However, motivation for sensory pleasure may work in the opposite direction. If consumers motivated for sensory pleasure do not experience what they are looking for (sensory pleasure), their interest in the stimulus may be low, which will imply a lower processing too (Petty and Cacioppo, 1986). In addition, while motivation for sensory pleasure is clearly related to emotional involvement (Nurse et al., 2010), Eisenberger et al. (2010) point out to the uniqueness of this personality trait as separated from need for cognition (Cacioppo et al., 1996) and, as such, subjects highly motivated to seek for sensory pleasure will base their behavior on emotions associated to the activity rather than cognitions (that require processing) related to how good the company is doing with they CSR activity it is developing. The application of this reasoning to CSR activities, therefore, leads us to propose that those who are highly motivated to seek sensory pleasure will process much less the campaign and will show less CSR associations than those who are less motivated to search for sensory pleasure. Formally,
H2: The higher the consumers' motivation for sensory pleasure, the lesser their CSR associations will be when exposed to a CSR campaign.
The Moderating Role of Motivation for Sensory Pleasure
Personal relevance theory holds that individuals have a level of interest in and give particular importance to a cause (Antil, 1984). Therefore, when a cause is important to consumers, they will feel more interested and involved in the action. Previous research has shown that involvement significantly moderates how stimulus cues influence brand evaluation and communication effectiveness (Maoz and Tybout, 2002). More important, involvement is positively related to information processing (Leigh and Menon, 1987). Therefore, because CSR campaigns influence consumers' cognitive responses, those more involved will process the information of the CSR campaign more thoroughly and will value the social nature of the campaign more than those less involved (Gupta and Pirsch, 2006).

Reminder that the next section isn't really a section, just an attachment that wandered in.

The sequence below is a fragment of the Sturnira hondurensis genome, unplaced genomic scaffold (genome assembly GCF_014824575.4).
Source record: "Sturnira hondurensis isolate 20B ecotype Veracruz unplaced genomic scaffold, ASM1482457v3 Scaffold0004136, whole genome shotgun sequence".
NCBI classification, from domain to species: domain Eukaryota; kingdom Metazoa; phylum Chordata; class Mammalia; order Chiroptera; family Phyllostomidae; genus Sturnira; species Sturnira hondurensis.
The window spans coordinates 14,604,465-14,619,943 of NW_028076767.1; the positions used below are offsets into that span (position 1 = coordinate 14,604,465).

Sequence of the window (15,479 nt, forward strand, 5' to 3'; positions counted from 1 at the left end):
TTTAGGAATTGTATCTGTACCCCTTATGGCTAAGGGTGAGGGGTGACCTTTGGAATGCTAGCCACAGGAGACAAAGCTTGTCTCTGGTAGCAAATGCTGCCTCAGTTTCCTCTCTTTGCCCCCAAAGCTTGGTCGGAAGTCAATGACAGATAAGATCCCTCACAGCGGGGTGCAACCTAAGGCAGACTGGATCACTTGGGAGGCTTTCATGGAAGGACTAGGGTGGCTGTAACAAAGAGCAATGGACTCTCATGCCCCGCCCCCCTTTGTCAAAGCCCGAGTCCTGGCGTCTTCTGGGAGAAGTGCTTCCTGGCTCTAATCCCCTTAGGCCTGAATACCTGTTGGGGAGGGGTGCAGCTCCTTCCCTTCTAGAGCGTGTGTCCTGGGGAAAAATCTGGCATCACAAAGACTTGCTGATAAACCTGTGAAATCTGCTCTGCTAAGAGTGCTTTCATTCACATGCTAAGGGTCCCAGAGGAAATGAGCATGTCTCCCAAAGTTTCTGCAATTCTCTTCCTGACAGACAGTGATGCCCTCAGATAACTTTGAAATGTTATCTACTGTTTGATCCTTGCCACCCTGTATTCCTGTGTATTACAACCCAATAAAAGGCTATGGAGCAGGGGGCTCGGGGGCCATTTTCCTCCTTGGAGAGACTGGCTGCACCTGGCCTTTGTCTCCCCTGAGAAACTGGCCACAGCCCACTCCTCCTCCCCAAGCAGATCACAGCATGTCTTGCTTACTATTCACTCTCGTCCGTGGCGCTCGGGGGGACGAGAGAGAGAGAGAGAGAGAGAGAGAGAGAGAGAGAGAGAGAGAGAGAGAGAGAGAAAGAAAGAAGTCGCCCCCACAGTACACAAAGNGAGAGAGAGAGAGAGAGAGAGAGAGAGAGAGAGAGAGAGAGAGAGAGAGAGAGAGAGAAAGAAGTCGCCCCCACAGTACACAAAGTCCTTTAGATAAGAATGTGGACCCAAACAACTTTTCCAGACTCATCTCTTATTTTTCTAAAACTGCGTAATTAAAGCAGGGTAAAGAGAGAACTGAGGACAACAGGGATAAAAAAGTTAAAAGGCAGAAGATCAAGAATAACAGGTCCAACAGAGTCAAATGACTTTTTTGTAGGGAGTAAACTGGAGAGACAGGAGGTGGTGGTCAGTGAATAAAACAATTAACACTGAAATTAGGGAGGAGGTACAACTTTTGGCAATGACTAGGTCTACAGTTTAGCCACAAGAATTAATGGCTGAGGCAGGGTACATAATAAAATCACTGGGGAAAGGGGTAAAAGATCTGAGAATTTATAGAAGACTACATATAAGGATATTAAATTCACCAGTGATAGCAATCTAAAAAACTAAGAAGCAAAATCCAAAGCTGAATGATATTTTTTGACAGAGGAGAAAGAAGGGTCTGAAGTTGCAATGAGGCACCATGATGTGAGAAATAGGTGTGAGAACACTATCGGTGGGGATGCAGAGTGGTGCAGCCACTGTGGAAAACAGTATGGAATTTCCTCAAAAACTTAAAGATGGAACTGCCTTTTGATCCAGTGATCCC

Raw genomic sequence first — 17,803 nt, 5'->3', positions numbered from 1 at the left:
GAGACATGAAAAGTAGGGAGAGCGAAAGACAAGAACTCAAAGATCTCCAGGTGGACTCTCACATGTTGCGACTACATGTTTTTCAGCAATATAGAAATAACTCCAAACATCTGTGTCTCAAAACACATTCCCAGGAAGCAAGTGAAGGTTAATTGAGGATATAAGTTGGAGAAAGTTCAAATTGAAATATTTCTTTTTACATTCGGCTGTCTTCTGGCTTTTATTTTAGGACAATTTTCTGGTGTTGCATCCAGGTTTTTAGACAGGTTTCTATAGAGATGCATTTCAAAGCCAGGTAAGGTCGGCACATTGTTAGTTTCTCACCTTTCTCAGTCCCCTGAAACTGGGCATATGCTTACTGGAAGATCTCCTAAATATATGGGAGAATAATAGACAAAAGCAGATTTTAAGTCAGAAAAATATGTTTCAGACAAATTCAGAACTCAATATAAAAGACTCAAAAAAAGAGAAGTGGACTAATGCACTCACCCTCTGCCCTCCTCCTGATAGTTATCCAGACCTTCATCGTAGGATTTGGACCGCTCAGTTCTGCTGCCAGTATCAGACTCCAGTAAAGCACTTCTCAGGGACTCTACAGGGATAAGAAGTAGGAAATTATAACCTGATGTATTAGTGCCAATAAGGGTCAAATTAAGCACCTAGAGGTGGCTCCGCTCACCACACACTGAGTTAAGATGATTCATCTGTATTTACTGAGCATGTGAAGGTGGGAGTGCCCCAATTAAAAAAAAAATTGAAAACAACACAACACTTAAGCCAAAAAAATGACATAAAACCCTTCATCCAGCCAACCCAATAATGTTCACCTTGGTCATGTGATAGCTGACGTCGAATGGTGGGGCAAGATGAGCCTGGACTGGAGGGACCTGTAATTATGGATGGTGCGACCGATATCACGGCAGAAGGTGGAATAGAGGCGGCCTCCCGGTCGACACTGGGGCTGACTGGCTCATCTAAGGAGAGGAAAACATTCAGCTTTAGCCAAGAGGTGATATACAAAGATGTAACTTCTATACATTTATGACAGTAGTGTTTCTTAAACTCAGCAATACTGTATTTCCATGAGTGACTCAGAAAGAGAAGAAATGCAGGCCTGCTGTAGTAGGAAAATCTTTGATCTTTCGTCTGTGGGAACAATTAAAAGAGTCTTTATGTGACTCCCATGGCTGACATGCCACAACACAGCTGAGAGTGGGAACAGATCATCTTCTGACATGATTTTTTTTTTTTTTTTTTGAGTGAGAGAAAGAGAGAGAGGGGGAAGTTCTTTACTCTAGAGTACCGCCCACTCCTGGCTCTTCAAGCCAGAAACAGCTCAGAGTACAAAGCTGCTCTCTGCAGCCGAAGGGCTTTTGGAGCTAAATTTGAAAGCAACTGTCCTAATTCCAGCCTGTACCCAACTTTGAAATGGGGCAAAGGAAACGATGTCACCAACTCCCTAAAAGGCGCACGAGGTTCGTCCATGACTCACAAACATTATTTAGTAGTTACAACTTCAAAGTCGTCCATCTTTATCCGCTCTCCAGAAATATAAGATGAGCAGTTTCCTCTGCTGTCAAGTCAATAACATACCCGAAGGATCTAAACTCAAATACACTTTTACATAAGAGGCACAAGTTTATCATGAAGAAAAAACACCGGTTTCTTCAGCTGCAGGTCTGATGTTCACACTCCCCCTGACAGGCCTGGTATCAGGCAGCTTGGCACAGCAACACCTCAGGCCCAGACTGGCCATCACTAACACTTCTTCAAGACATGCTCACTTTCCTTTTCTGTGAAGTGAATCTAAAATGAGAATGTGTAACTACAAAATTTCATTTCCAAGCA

Consumer participation is a behavior that reflects a state of involvement (Cermak et al., 1994) that can be increased by other sources of motivation. As Eisenberger et al. (2010) argue, “high MSP individuals' enhanced motivation [will] produce greater pursuit of favorable nature experience.” Accordingly, the nature of the campaign (participatory or non-participatory) should generate different responses, depending on the participants' additional involvement (i.e., the level of consumers' motivation to seek sensory pleasure). From these arguments, we propose that in a participatory campaign, consumers who are sensory pleasure seekers will be more involved with the campaign and, consequently, will have more CSR associations (perceive greater CSR). Therefore, we propose the following:
H3: When exposed to a participatory CSR campaign, the effect on CSR associations will be stronger for consumers with high motivation for sensory pleasure than for those with low motivation for sensory pleasure.
Consumer Skepticism of CSR Associations
Skepticism refers to a person's tendency to doubt, disbelieve, and question (Forehand and Grier, 2003). Research in the field of economics and business views skepticism as a potential consumer response to the actions of companies (Skarmeas and Leonidou, 2013) and defines it as consumers' distrust of or disbelief in companies (Webb and Mohr, 1998). The limited research on this topic notes that skepticism toward a company (negative assessment) occurs when consumers attribute selfish motives to the company actions (Webb and Mohr, 1998; Ellen et al., 2006). Thus, skepticism predisposes consumers to doubt the veracity of the communication activities of the company (Obermiller and Spangenberg, 1998). Indeed, consumers show a natural tendency to be skeptical of advertising (Obermiller and Spangenberg, 1998), though the extent to which they are skeptical varies from consumer to consumer.